Harper is an avid freelance writer residing in Auckland, New Zealand. In between writing and editing articles for blogs and sites such as About Giving, you’ll find her singing along to her favourite songs or learning to play the guitar. To discover more of her work, visit her personal blog: Harper Reid.
Tips For Learning Chord Progressions
Tips to Learn Chord Progressions - Marc-Andre Seguin
There are so many platforms these days with so much media and information that it is almost too much to handle. If you go on YouTube and you are looking at guitar videos, you will probably see any number of ads for apps or instructionals that claim to have the quintessential guitar method. These programs always target beginners, and while some of these might be really good, it can definitely get exhausting. I will not be making any claims like this, but I will share with you the way that I learned to play chord progressions and what worked - or did not work - for me. I will not be discussing much of the theory aspect of chords here, but I would suggest getting into that early in your playing career or you will be left trying to catch up and many things will seem confusing.
Before moving on, this article requires that you are able to read chord charts. It’s fairly simple. Basically, the diagram is read as if you are holding a guitar up with the fretboard facing you. Any markings are frets that you would play. A “0” above the string, means that string is played open. An “X” above the string means you do not play that string. Lastly, an arc or a thick black line over a set of strings means that you bar that set of strings by placing your finger across multiple strings.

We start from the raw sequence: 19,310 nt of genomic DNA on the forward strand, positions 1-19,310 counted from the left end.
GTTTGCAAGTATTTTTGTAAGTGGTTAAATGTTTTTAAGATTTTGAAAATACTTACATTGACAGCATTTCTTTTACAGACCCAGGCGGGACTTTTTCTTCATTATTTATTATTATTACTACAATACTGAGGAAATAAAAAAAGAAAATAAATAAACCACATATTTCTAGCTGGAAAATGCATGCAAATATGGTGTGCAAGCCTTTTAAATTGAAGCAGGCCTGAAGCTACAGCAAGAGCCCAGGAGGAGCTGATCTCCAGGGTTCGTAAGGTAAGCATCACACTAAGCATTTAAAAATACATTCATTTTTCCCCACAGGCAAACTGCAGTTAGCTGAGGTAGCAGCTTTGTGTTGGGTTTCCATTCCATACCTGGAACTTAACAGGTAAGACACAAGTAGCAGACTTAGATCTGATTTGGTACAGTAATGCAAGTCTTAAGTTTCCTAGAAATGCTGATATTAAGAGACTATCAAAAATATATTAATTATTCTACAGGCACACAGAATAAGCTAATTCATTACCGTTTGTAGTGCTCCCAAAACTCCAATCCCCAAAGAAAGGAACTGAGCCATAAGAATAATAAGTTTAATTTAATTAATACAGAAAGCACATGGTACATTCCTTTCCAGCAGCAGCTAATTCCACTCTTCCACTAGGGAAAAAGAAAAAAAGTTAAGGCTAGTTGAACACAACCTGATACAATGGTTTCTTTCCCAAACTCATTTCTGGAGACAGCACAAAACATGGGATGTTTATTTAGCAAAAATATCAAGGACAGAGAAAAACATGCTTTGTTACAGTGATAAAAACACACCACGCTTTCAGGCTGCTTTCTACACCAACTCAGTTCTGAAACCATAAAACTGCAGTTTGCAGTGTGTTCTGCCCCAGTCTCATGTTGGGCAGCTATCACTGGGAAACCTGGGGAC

Here’s an example with everything we just mentioned for reference:
Now that we understand how to read chord charts, let’s go ahead and discuss how we can approach chord progressions. In this article, I will mostly address chords belonging to the keys of G and C major. The shapes I will share with you today are open position chords, meaning they use open strings as well as the first few frets. To move these around to different keys, you will need what’s called a capo, which basically serves to move the nut around, so to speak. The good thing is that the shapes themselves don’t change!
First, let’s give you some chords to work with.
Before moving on to playing actual progressions, the most important thing is that you are able to get a good sound out of each chord. Make sure every note is audible as this is often the most difficult thing for beginners. At first, you will certainly be muting certain notes. This is just something you will have to work through in the beginning.
These are a few considerations with regard to getting a clear sound out of each note:
-POSTURE. Yes, like in school. Sit up straight. This will ensure that your hands don’t land in undesirable positions.
-Your grip should look like you are gripping a tennis ball. Try to avoid bending your DIP or fingertip joints and try to avoid pressing your palm up against the neck.
-You should be using the actual tips of your fingers to fret.